Thursday, April 23, 2020

The Body in Question

Dalliance. Jill Cimint makes thinking about mortality and morality flow on the pages of her novel titled, The Body in Question. Protagonist Hannah, also known as juror C-2, finds herself with mixed feelings about being sequestered on the jury of a sensational murder trial. As the possibility of a dalliance with Graham, juror F-17, unfolds, she rationalizes this as a last fling, and minimizes any effect of this affair on her much older husband. Mortality inhabits every page of this novel, and the moral choices predictably lead to consequences. Cimint writes with great efficiency in this novel, and her insight into human nature unfolds with wisdom as the narrative progresses. There’s really nothing casual about a dalliance when Cimint gets her hands on it. Rating: Four-star (I like it) Click here to purchase The Body in Question from

The Hook

Rehab. The fifth novel by Tim O’Mara to feature former cop Raymond Donne is titled, The Hook. The dramatic action opens on the roof of the school where Donne teaches, the place where Maurice MoJo Joseph is shot to death with an arrow. Mojo’s life seemed to be turning around after a stint in rehab, but at the time he died, heroin was in his system. While Donne investigates, his girlfriend Allisson writes stories about White Nationalists, thanks to a runaway and insider who has confided in her. The plot pulls readers into the action quickly, and fans of thrillers and this series are those most likely to enjoy this novel. Rating: Four-star (I like it) Click here to purchase The Hook from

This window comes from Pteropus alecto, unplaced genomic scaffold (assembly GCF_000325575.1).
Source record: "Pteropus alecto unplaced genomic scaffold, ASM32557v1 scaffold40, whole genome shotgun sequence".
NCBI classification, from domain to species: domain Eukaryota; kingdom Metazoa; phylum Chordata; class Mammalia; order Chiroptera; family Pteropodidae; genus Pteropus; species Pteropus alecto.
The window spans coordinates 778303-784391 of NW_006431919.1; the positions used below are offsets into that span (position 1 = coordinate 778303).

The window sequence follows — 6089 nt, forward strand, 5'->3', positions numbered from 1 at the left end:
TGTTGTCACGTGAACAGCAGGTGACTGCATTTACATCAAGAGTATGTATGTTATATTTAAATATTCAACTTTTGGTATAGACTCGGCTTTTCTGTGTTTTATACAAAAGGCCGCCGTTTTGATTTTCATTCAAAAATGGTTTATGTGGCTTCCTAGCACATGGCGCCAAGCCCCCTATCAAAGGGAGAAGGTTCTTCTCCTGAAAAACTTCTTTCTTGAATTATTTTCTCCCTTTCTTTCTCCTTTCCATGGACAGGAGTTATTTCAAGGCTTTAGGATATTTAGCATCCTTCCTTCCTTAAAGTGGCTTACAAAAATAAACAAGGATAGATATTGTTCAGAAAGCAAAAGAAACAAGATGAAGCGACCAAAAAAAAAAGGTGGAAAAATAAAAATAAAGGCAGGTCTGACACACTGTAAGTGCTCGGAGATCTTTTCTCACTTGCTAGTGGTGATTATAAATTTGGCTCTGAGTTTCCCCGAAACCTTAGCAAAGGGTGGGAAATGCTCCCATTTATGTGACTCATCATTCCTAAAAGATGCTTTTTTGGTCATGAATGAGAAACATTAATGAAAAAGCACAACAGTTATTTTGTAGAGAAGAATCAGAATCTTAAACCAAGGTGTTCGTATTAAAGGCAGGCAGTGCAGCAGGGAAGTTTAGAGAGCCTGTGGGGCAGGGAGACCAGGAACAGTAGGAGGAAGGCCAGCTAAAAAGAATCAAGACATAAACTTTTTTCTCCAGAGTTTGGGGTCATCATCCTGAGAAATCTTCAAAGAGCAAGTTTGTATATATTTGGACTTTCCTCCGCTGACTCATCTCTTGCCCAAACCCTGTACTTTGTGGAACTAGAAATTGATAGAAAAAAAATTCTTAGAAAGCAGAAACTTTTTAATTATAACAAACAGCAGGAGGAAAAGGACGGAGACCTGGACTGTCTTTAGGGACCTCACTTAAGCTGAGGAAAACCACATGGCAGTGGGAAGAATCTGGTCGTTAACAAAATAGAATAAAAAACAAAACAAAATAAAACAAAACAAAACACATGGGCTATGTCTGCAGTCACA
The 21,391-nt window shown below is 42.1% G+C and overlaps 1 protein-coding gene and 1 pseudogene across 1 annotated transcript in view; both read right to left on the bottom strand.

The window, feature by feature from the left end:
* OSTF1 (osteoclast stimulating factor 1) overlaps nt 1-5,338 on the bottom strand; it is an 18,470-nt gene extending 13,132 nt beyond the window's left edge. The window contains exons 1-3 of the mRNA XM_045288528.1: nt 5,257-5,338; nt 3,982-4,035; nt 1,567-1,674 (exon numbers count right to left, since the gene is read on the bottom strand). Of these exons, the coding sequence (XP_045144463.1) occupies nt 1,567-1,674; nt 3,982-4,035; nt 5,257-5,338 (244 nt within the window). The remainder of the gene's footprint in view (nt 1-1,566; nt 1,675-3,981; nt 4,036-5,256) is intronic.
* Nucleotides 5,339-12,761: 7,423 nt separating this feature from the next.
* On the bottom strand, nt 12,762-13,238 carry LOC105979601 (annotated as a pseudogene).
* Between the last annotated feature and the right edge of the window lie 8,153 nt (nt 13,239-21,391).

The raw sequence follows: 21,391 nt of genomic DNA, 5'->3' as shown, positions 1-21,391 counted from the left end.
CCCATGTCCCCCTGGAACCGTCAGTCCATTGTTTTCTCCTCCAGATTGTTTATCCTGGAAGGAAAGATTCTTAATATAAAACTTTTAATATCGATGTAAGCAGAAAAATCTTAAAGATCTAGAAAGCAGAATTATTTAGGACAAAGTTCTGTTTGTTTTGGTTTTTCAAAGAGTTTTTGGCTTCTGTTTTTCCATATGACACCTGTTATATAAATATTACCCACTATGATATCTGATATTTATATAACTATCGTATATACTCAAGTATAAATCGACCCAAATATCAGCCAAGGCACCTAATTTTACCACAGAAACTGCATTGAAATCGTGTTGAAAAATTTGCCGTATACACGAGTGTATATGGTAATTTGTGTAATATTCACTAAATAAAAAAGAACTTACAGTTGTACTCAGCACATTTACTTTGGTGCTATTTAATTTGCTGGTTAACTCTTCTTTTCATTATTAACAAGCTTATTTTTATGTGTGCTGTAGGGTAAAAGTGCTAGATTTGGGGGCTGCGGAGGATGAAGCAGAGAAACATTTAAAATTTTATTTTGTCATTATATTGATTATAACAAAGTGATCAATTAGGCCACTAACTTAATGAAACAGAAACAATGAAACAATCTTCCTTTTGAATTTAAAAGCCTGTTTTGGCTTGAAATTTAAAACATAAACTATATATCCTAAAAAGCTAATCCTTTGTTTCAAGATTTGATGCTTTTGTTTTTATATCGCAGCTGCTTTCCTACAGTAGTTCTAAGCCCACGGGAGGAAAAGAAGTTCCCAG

Wow, No Thank You

Deadpan. I could not drink any beverage while reading Samantha Irby’s book titled, Wow, No Thank You. Liquid in my mouth was prone to gush out as I was compelled to laugh with gusto at an image, word or finely turned phrase in this funny book. Whenever she describes her awkwardness in a social situation, readers can be confident that she will mine that feeling for all the possible humor that could be present. When she starts a riff, you’re never sure when you will laugh out loud, but chances are high that you will. Readers with a funny bone that could use a good tickle are those most likely to enjoy the fine and funny writing in this book. Rating: Four-star (I like it) Click here to purchase Wow No Thank You from

The Killing Tide